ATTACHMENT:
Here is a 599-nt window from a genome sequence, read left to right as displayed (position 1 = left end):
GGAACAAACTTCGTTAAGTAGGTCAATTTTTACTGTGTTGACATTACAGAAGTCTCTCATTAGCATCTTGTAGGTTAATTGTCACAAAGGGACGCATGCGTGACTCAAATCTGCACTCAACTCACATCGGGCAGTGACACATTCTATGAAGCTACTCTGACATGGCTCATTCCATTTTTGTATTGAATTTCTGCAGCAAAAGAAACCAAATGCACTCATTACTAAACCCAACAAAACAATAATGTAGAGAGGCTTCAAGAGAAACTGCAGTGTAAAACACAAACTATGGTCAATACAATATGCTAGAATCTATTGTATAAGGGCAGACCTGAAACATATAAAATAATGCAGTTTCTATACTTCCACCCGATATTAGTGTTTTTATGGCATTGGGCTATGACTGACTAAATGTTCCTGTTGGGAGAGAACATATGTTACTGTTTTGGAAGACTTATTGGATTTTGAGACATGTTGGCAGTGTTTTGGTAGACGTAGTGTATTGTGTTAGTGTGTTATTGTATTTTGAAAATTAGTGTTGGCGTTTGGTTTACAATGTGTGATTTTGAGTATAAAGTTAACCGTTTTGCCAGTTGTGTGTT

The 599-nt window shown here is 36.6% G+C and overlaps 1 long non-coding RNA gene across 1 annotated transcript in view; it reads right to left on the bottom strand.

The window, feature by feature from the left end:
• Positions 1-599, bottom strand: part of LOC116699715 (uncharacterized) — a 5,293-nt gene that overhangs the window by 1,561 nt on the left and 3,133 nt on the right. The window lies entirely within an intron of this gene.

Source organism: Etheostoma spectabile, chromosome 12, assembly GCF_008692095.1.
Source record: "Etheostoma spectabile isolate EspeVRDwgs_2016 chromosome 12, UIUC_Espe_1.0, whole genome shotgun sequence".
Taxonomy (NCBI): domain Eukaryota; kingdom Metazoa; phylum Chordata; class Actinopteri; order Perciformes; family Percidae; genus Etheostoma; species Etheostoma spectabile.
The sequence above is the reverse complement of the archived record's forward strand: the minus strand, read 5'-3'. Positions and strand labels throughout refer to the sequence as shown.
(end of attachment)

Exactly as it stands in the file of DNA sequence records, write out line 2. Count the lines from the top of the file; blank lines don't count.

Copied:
GGAACAAACTTCGTTAAGTAGGTCAATTTTTACTGTGTTGACATTACAGAAGTCTCTCATTAGCATCTTGTAGGTTAATTGTCACAAAGGGACGCATGCGTGACTCAAATCTGCACTCAACTCACATCGGGCAGTGACACATTCTATGAAGCTACTCTGACATGGCTCATTCCATTTTTGTATTGAATTTCTGCAGCAAAAGAAACCAAATGCACTCATTACTAAACCCAACAAAACAATAATGTAGAGAGGCTTCAAGAGAAACTGCAGTGTAAAACACAAACTATGGTCAATACAATATGCTAGAATCTATTGTATAAGGGCAGACCTGAAACATATAAAATAATGCAGTTTCTATACTTCCACCCGATATTAGTGTTTTTATGGCATTGGGCTATGACTGACTAAATGTTCCTGTTGGGAGAGAACATATGTTACTGTTTTGGAAGACTTATTGGATTTTGAGACATGTTGGCAGTGTTTTGGTAGACGTAGTGTATTGTGTTAGTGTGTTATTGTATTTTGAAAATTAGTGTTGGCGTTTGGTTTACAATGTGTGATTTTGAGTATAAAGTTAACCGTTTTGCCAGTTGTGTGTT